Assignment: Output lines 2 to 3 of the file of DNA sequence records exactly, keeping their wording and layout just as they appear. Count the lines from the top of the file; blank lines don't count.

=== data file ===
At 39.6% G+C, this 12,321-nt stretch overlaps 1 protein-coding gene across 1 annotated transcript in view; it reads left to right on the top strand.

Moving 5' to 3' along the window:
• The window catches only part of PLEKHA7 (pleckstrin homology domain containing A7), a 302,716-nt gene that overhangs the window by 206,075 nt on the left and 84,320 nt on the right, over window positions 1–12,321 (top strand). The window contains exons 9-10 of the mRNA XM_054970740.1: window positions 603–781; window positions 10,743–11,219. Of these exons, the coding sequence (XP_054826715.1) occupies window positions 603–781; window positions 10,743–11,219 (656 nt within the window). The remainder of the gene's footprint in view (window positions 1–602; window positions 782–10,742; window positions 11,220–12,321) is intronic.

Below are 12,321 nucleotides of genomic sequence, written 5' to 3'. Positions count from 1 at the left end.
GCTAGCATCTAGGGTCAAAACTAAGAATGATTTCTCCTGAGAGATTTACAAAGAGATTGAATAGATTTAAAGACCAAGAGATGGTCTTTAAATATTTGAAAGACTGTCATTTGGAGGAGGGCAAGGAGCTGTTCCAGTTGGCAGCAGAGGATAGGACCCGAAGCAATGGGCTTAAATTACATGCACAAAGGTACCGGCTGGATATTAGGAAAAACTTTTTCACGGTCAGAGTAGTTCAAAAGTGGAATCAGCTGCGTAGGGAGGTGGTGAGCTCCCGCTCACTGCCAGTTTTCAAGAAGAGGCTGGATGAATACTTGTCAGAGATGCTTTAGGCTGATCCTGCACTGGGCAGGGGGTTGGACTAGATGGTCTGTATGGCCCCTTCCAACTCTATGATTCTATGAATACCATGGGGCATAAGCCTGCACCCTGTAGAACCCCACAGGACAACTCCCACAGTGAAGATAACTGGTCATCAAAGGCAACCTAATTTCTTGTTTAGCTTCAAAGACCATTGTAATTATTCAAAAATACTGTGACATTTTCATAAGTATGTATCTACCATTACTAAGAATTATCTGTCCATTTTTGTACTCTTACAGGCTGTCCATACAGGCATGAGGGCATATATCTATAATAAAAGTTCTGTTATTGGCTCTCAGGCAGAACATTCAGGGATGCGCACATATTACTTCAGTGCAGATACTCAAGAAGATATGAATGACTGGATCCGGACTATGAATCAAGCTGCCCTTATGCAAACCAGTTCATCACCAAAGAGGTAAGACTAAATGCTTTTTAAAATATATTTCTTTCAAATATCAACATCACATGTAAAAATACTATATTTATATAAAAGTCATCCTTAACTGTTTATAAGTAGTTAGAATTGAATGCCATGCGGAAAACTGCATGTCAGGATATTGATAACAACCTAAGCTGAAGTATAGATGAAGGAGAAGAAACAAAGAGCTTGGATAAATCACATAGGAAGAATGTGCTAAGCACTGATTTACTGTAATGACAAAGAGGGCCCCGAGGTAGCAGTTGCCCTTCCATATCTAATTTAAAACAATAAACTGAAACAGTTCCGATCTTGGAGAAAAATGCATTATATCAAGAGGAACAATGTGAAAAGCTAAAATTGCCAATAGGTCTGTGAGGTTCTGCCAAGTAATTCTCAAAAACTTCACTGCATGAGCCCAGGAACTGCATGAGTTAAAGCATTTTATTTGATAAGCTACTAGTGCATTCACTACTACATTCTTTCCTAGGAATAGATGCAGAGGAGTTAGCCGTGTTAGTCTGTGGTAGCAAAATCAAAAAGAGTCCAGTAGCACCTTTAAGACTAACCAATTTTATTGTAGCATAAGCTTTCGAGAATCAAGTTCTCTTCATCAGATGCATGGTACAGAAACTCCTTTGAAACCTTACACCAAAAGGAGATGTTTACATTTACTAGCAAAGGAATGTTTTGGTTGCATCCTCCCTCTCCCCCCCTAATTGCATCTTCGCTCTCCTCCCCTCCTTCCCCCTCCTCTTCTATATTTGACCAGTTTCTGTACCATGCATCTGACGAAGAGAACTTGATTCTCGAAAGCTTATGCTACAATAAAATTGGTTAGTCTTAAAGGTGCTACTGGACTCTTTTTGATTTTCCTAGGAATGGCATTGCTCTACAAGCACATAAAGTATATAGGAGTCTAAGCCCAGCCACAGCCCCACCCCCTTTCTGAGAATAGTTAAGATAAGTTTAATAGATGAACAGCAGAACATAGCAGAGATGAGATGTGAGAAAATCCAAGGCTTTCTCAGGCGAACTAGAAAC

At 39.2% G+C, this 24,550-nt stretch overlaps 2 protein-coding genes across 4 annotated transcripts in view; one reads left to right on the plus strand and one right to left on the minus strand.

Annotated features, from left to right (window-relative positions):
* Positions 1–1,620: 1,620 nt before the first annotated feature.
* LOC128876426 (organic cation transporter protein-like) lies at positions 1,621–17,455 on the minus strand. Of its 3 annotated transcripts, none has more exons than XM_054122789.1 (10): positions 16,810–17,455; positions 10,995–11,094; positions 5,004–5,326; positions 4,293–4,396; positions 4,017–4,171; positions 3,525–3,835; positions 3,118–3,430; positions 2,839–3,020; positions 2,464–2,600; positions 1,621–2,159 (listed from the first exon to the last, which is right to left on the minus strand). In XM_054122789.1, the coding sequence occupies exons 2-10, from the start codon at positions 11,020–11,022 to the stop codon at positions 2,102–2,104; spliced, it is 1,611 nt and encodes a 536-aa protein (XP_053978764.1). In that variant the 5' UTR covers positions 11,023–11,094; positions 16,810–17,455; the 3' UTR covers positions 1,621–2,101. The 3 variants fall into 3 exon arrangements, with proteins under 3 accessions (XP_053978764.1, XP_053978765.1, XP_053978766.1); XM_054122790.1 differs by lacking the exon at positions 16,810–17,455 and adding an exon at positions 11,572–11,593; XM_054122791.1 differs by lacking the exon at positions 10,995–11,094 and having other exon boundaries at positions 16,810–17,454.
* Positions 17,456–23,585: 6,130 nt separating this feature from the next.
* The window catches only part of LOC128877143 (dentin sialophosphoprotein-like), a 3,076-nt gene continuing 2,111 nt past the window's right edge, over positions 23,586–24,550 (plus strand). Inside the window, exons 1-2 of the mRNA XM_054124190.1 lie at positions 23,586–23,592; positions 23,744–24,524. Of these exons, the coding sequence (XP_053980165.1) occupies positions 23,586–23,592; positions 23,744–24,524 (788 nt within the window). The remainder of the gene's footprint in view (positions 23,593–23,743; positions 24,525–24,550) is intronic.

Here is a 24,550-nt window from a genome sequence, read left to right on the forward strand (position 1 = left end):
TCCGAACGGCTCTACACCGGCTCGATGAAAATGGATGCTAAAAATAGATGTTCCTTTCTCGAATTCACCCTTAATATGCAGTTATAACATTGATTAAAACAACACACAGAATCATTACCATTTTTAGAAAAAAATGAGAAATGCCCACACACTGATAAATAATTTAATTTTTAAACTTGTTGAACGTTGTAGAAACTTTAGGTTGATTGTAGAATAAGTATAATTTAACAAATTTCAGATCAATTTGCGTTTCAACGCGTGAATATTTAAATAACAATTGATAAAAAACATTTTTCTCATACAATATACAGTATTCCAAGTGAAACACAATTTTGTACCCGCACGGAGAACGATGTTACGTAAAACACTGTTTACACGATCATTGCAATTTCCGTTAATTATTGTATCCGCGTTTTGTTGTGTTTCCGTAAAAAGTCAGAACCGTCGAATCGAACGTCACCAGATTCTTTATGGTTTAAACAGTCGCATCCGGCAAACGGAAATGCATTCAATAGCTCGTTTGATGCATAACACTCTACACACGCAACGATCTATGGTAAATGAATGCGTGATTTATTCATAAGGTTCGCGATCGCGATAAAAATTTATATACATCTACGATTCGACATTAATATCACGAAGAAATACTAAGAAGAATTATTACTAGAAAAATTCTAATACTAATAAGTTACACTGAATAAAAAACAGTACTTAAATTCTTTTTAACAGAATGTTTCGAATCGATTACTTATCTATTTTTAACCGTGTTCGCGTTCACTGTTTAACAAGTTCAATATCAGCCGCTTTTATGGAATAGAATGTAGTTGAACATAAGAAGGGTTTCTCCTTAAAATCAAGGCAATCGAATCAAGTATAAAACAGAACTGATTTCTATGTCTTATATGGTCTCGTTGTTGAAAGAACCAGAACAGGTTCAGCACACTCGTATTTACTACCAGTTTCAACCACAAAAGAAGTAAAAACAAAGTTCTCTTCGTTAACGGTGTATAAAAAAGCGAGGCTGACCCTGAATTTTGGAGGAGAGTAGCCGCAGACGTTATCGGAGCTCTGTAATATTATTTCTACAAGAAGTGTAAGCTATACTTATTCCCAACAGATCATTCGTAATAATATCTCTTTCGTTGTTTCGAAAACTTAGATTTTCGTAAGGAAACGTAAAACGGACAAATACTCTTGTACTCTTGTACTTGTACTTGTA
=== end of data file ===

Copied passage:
Moving 5' to 3' along the window:
• The window catches only part of PLEKHA7 (pleckstrin homology domain containing A7), a 302,716-nt gene that overhangs the window by 206,075 nt on the left and 84,320 nt on the right, over window positions 1–12,321 (top strand). The window contains exons 9-10 of the mRNA XM_054970740.1: window positions 603–781; window positions 10,743–11,219. Of these exons, the coding sequence (XP_054826715.1) occupies window positions 603–781; window positions 10,743–11,219 (656 nt within the window). The remainder of the gene's footprint in view (window positions 1–602; window positions 782–10,742; window positions 11,220–12,321) is intronic.